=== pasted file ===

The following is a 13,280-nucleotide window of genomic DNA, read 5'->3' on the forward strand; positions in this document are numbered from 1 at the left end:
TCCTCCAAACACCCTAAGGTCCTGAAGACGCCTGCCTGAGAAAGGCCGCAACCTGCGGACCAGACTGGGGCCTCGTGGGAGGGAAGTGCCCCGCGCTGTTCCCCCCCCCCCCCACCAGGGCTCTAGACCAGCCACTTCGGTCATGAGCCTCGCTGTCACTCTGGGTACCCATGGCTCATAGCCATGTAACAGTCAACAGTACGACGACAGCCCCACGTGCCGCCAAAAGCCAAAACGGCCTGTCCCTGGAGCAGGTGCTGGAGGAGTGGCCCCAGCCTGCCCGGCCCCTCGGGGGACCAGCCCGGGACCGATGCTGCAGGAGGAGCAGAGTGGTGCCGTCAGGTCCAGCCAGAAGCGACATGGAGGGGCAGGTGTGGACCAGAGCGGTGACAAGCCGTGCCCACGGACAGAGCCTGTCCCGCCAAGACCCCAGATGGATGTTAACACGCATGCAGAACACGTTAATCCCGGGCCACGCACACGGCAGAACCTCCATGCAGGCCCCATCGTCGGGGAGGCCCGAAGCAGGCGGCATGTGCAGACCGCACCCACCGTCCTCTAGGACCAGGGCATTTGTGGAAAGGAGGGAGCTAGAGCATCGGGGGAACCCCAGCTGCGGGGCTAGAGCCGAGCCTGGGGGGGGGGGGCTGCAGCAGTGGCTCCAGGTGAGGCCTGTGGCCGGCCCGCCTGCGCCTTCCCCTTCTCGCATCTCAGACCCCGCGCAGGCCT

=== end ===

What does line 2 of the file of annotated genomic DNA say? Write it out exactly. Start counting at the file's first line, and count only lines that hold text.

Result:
TCCTCCAAACACCCTAAGGTCCTGAAGACGCCTGCCTGAGAAAGGCCGCAACCTGCGGACCAGACTGGGGCCTCGTGGGAGGGAAGTGCCCCGCGCTGTTCCCCCCCCCCCCCACCAGGGCTCTAGACCAGCCACTTCGGTCATGAGCCTCGCTGTCACTCTGGGTACCCATGGCTCATAGCCATGTAACAGTCAACAGTACGACGACAGCCCCACGTGCCGCCAAAAGCCAAAACGGCCTGTCCCTGGAGCAGGTGCTGGAGGAGTGGCCCCAGCCTGCCCGGCCCCTCGGGGGACCAGCCCGGGACCGATGCTGCAGGAGGAGCAGAGTGGTGCCGTCAGGTCCAGCCAGAAGCGACATGGAGGGGCAGGTGTGGACCAGAGCGGTGACAAGCCGTGCCCACGGACAGAGCCTGTCCCGCCAAGACCCCAGATGGATGTTAACACGCATGCAGAACACGTTAATCCCGGGCCACGCACACGGCAGAACCTCCATGCAGGCCCCATCGTCGGGGAGGCCCGAAGCAGGCGGCATGTGCAGACCGCACCCACCGTCCTCTAGGACCAGGGCATTTGTGGAAAGGAGGGAGCTAGAGCATCGGGGGAACCCCAGCTGCGGGGCTAGAGCCGAGCCTGGGGGGGGGGGGCTGCAGCAGTGGCTCCAGGTGAGGCCTGTGGCCGGCCCGCCTGCGCCTTCCCCTTCTCGCATCTCAGACCCCGCGCAGGCCT